3. He is not around, but his memories are. He is long gone, but his playfulness lives. It’s been years and yet never more than a moment. This is to all our loved pet better-halves for giving us their everything in return for a hug, a playful nudge, a wink. This is to my German Shepherd, Dollar.

  4. Hatchett, my sweet little man, left this world November 25th, 2016. He was eleven years old, and he lived an amazing life. He had the most loving soul I’ve ever encountered and was the best friend I’ve ever had.

    I can only hope–and try–that I can emanate the kind of love he displayed throughout his life.

  5. His name was Mutley. I adopted him from a local shelter in 2002. He was a little chihuahua, alone and afraid. He was an owner surrender, which I do not understand how anyone could have left this little soul. His intake papers said he did not like toys, was afraid of the vacuum, and a few other random comments. None were true. Mutley was guessed to be around 3 to 5 years old when I adopted him. He was the most gentle, loving little man. His love was pure, and he was important. I got to live with his love for fourteen years! With that being said, he would have been at least 17 years old, if not older. I lost him in August 2016, after he began to have multiple grand mal seizures. I had to make the hardest decision a pet owner has to do. I had to relieve him of his pain and suffering. In doing so, I held him in my arms, until his last breath. I crumbled on the floor, having to let my little man go. I know I had to make that decision for him, and be his voice. I know I made the right decision. It doesn’t relieve any pain or grieving knowing I did the right thing for him. He was cremated, and is in a beautifully carved wooden box. He will always be a part of me.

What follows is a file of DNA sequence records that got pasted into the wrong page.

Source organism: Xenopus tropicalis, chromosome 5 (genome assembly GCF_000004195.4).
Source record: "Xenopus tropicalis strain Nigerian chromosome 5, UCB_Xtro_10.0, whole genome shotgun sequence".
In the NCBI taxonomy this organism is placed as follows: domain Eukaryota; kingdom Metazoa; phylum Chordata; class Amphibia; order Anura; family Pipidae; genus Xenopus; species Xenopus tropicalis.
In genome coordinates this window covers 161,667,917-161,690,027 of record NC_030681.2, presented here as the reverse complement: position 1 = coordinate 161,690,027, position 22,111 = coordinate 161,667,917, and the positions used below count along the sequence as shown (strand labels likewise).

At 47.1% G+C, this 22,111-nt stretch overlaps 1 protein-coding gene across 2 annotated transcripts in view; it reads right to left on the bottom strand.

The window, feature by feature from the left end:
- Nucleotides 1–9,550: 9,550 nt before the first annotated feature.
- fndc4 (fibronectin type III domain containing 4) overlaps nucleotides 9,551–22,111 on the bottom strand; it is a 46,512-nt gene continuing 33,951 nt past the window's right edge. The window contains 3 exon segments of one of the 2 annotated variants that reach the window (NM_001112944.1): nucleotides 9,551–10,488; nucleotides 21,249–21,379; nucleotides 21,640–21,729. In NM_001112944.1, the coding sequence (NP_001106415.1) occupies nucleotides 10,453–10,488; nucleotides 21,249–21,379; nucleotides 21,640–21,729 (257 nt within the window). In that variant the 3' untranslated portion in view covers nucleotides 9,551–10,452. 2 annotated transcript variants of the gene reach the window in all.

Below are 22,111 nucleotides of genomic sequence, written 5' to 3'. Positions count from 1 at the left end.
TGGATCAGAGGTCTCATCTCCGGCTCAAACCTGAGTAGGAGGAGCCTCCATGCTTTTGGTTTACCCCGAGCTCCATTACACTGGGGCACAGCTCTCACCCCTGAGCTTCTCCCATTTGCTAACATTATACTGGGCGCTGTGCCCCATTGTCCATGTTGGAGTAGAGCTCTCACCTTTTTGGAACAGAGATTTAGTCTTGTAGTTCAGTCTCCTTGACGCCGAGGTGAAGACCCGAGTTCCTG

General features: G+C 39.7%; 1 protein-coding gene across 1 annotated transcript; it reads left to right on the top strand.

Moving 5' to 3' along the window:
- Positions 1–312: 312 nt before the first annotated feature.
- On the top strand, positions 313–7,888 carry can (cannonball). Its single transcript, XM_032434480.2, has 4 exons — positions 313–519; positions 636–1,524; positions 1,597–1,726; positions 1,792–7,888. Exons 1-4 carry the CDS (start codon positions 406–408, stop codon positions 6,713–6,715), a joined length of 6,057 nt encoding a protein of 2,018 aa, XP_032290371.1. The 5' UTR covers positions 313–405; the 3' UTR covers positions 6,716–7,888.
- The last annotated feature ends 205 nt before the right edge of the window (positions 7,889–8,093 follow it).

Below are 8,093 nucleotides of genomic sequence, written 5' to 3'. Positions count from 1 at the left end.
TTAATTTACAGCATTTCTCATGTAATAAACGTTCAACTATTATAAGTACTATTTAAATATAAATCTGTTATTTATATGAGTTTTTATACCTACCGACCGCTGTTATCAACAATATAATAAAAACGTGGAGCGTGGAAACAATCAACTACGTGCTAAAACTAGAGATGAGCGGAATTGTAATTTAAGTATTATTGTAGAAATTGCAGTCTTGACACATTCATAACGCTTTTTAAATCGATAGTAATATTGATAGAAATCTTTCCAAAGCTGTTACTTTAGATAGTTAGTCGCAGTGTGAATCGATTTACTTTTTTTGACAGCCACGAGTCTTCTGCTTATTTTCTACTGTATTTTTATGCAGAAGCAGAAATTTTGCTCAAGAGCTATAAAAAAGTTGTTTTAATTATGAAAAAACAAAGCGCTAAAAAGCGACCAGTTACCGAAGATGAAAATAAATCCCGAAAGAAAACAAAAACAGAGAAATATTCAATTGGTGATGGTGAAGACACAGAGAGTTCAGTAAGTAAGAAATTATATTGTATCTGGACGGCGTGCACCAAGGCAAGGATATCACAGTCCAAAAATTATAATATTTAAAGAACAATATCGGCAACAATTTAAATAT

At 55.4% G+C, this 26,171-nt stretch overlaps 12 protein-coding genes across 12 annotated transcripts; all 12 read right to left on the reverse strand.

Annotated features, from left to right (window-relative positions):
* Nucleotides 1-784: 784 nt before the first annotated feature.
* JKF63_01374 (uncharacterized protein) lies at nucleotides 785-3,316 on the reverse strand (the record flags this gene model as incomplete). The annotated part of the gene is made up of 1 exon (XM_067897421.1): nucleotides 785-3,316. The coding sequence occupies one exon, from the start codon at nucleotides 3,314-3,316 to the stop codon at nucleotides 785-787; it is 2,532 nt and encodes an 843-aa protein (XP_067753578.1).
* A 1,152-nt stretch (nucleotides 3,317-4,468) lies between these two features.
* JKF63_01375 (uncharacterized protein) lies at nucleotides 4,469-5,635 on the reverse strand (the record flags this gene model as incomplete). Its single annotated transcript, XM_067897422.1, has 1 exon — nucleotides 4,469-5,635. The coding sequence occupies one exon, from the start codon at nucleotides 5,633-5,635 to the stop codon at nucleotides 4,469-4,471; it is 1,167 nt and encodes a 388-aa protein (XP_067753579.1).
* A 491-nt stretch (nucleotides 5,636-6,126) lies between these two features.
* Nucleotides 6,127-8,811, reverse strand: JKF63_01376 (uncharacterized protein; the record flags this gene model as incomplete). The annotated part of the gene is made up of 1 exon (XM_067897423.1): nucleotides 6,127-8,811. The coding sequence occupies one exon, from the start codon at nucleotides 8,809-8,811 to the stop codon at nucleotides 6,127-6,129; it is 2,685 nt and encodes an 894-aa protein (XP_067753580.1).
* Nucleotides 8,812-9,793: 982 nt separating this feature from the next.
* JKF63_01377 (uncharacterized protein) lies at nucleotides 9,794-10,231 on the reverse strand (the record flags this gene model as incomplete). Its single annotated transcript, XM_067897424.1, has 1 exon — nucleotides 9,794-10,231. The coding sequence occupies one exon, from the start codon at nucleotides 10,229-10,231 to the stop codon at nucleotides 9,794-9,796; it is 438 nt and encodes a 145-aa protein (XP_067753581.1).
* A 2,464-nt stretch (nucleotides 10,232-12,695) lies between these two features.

6. Placed here on behalf of neighbours Jim and Janet Goodbrod.

    Buddy.

    It was finally time to say the last goodbye to our old Buddy. Life had become an intolerable burden. His spirit wanted to keep going, but his failing body could not keep up. We ended his suffering and gently nudged him into that deep and eternal sleep last Wednesday.

    Rest in peace old man! You made it 16-17 years. You aren’t in pain any longer and can run and play like you used to. We had you for only about 10 months, but loved you and we’re glad we could make your last year a good one. Forget the horrible abuse you suffered as a puppy, and remember only the love and joy you gave us in your last days on this planet.

    A Dog’s Plea

    Treat me kindly, my beloved friend, for no heart in all the world is more grateful for kindness than the loving heart of me.

    Do not break my spirit with a stick, for although I should lick your hand between blows, your patience and understanding will quickly teach me the things you would have me learn.

    Speak to me often, for your voice is the world’s sweetest music, as you must know by the fierce wagging of my tail when your footsteps falls upon my waiting ear.